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On June 1st 2015, one day before the Truth and Reconciliation Commission of Canada released its findings and 94 Calls to Action, the Advocate's Office formally adopted a Statement of Reconciliation to affirm its commitment to play an active role in the process of reconciliation.

Having worked with the Commission, Youth Amplifiers from the Office’s Feathers of Hope initiative and staff had the honour of placing this statement and Feathers of Hope: A First Nations Youth Action Plan inside the Bentwood Box, which reflects the strength and resilience of residential school survivors and their descendants, and honours those survivors who are no longer living.Feather's of Hope report being placed in Bentwood Box

This Statement of Reconciliation acknowledges and publicly asserts our commitment to reconciliation and serves as a guide for the Advocate’s Office. It is presented here with great respect and is framed on the walls of our Toronto and Thunder Bay Office locations.


Office of the Provincial Advocate for Children and Youth

On the eve of the release of the Truth and Reconciliation Commission of Canada’s final report, the realities of truth and reconciliation now take on their hardest journey, the journey from the hands of Justice Sinclair and the Commission into the heart and soul of the consciousness of this country.

The history and legacy of the Indian Residential Schools lives on in the survivors and descendants of more than 150,000 children who attended one of the more than 100 residential schools that were funded by the federal government and run largely by Canada’s churches. It is carried in the collective memory of current and future generations of First Nations, Aboriginal, Inuit and Métis children, grandchildren and great grandchildren. We must come together as a country to create a path of healing and this work must be anchored in the possibilities of this country’s children and youth to be a powerful voice in the vision and work tied to remembering and reconciliation now and for the next seven generations.

In Ontario, we must come together and critically examine how our systems fuel assimilation. We must create new spaces where truth telling and the process of reconciliation can be mobilized.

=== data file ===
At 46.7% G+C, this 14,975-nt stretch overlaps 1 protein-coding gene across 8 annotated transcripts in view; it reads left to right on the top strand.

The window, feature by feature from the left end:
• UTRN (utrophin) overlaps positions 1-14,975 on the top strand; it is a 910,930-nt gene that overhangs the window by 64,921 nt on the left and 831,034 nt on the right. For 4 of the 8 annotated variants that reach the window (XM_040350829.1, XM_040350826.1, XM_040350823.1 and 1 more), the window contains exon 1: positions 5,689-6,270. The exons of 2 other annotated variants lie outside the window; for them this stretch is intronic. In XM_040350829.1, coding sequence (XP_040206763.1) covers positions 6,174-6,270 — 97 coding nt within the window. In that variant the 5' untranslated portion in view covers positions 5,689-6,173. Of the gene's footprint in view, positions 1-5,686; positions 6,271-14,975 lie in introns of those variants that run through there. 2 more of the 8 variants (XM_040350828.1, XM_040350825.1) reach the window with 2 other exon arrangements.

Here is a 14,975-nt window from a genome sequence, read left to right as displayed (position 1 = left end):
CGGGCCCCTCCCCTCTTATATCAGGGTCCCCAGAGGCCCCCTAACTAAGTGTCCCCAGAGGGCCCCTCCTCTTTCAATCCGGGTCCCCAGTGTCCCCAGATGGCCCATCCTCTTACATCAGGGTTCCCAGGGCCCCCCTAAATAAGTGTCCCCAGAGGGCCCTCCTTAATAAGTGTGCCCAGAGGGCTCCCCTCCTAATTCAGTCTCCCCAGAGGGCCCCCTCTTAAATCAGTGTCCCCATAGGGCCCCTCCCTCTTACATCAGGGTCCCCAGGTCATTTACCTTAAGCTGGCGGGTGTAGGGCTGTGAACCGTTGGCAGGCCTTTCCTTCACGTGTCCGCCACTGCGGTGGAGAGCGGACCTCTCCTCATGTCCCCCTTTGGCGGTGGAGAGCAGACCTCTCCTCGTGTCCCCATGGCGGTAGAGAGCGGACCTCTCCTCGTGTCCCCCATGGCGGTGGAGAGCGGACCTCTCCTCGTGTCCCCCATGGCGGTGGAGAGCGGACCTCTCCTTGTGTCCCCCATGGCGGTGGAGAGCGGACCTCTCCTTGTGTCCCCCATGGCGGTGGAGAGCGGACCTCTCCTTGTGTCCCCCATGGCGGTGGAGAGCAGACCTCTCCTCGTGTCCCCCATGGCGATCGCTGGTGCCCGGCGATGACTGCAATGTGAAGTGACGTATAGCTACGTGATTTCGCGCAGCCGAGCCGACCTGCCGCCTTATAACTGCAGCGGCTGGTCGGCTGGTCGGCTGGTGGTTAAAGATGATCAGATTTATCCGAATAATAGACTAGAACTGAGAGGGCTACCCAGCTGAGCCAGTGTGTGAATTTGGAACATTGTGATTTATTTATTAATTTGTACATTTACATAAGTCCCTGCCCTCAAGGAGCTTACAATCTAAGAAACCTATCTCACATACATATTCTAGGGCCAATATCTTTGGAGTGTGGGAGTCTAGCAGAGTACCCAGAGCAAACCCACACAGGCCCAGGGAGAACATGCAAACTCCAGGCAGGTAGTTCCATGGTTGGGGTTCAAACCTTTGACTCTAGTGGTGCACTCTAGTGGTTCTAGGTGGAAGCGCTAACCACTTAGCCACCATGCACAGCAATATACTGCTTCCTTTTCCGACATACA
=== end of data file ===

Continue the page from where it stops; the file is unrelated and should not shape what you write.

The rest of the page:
Reconciliation lives in the space of the past and present but truly, it is tied to a future that remembers not only the survival of children and youth who were sent to the Indian Residential Schools but actively demonstrates to current and future generations of Aboriginal, Inuit, Métis children that we will never again allow children to be stolen from their families, communities and nations and be robbed of their culture, language and spiritual connections.

As Ontario’s Office of the Provincial Advocate for Children and Youth, we offer this statement of commitment to actively embrace our role as a leader in the process of truth telling and work with and for all Aboriginal, Métis, Inuit children and youth in Ontario.

This Office will continually strive to ensure this province actively engages in a process of healing that is tied to the vision of reconciliation advanced by the Truth and Reconciliation Commission of Canada. This vision is reflective of the lived experience of the survivors of the Indian Residential Schools and is committed and focused on ensuring that the legacies of that survival are addressed and wherever possible are replaced with hope, possibility and healing in current generations of nations of children and youth who call Turtle Island home.

Link to PDF of Official Ontario TRC Statement